Art of Rally review: meditative, minimalistic racing

I don’t think I would have equated racing cars with catharsis pretty much ever… until I played Art of Rally.

Unless it involves jumping into traffic and causing mass chaos or throwing shells of some sort, I’m not much of a racing game player. I can appreciate the depth and nuance that goes into proper racing simulations and admire their adherence to feeling like the real thing while dipping in and out of curves at yet another version of the Nürburgring. But actually being competitive in such a scene is beyond me.

IMPORTANT NOTE: The screenshots here are official images from the full-fat PC version. The Switch port is a bit more sparse (see the trailer at the bottom of the page).

Art of Rally by Funselektor is a game that neatly fits in between the simplicity of arcade games and the details that make simulations so intriguing.

Played in a semi-top-down viewpoint, Art of Rally takes you across a minimalistic set of roads that threads from snowy mountains to dry savannahs and everything in between, and it teaches you the subtleties of rally racing without overwhelming you. Rather than racing against a myriad of opponents, your goal is to drive as quickly and precisely as possible to get the fastest time. There’s a vast stable of vehicles to choose from that have variances in the way they drive, but it doesn’t seem necessary to always change up what you’re driving to stay competitive. Rather than having a co-pilot barking instructions at you, like in the actual sport, the game does a marvelous job of leading you into understanding what you’re supposed to do by feel.

I’ve always been a ‘pedal to the metal’ kind of racer, so it took me perhaps a bit longer to get the hang of it. But when I did, Art of Rally suddenly became this meditative experience that I couldn’t help but keep coming back to. The differences between coasting through a corner, to sliding through it, to using your handbrake on 90 degree ones is fascinating; being able to accomplish what you need to do when you need to do it has to be one of the most gratifying experiences I’ve ever had with a video game, period.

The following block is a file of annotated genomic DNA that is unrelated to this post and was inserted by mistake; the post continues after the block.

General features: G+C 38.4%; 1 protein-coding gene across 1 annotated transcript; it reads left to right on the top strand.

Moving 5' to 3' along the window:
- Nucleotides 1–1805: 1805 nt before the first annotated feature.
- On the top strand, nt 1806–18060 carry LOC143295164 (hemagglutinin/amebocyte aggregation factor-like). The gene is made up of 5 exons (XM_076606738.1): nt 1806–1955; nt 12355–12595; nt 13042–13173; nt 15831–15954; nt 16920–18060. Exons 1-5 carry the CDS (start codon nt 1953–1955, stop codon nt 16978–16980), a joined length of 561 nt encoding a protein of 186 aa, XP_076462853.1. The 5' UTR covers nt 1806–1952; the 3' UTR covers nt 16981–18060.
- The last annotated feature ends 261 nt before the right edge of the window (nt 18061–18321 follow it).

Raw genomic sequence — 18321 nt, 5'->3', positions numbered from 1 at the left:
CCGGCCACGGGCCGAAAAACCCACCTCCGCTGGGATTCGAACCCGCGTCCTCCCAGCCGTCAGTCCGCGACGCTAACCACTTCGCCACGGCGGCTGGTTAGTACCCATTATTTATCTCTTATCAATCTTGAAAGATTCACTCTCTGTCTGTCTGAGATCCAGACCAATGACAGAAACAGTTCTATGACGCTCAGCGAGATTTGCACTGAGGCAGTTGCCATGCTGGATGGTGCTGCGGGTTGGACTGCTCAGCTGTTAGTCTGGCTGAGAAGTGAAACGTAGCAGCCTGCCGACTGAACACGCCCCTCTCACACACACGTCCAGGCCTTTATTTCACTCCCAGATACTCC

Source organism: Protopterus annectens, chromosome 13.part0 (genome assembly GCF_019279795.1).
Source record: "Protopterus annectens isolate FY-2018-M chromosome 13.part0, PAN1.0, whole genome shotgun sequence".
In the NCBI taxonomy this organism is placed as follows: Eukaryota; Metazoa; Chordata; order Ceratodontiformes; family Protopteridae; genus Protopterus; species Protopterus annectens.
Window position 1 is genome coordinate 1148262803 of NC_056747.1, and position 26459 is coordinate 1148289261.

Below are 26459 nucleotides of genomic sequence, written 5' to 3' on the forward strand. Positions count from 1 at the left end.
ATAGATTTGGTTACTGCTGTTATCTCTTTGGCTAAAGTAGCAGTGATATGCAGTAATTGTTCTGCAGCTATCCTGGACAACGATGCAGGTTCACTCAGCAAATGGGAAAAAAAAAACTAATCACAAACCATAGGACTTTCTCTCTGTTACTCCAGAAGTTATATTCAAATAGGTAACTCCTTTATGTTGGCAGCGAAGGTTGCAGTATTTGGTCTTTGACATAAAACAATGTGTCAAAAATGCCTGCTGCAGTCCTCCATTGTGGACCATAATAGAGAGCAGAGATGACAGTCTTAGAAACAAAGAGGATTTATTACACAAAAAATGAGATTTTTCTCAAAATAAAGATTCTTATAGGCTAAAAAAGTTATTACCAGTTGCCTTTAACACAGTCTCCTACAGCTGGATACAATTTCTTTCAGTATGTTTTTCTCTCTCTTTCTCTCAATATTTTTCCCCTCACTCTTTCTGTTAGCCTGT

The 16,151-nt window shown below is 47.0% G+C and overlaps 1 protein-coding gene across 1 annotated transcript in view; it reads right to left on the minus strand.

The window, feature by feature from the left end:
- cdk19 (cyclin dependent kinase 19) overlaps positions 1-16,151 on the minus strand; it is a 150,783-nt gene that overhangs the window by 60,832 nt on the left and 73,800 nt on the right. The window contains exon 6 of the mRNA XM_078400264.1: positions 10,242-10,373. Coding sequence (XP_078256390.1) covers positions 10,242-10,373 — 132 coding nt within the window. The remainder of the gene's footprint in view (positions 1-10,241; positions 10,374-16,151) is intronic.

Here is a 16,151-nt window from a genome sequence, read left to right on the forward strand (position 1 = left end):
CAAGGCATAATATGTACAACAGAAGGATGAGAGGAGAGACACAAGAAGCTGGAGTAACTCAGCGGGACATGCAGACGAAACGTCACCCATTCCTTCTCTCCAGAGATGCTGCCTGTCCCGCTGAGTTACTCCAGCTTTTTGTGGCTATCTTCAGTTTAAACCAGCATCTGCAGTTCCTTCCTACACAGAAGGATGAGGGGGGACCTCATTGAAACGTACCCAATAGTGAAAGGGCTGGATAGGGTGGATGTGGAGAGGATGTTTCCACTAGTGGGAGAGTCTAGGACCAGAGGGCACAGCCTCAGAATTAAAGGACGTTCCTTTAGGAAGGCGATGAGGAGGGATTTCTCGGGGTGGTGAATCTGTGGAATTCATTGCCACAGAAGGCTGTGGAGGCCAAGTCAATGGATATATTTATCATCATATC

So rather than stressing out about my performance, I became contemplative instead. You’re always ‘racing’, as it were, but I also had this sense that I was just going for a Sunday drive through meadows and hills. As I said, the visuals are intentionally minimalistic, but they’re all the better for it. It gives you the chance to master the roadways while still appreciating little details. The game features various times of day and weather, which make each track feel distinct just by changing up the colors and shadows. I often found myself pausing the game to take advantage of the photo mode, and I would hit up free roam just to look around the courses (and find baubles) in what actually is an aimless Sunday drive.

Color me impressed. Art of Rally is a fresh take on an old sport that pours in all the joys one could find in rally racing without making it overwhelming dense. It is very much a gateway title; the type of thing that has opened my eyes to a type of game I would normally have no interest in. While the name might seem pretentious, Art of Rally is exactly what it states in its title – a skillful observation of and love letter to driving.

Art of Rally was developed by Funselektor, and it’s available on PC, Xbox and Switch. We played the Switch version.

Disclosure statement: review code for Art of Rally was provided by Future Friends Games. A Most Agreeable Pastime operates as an independent site, and all opinions expressed are those of the author.

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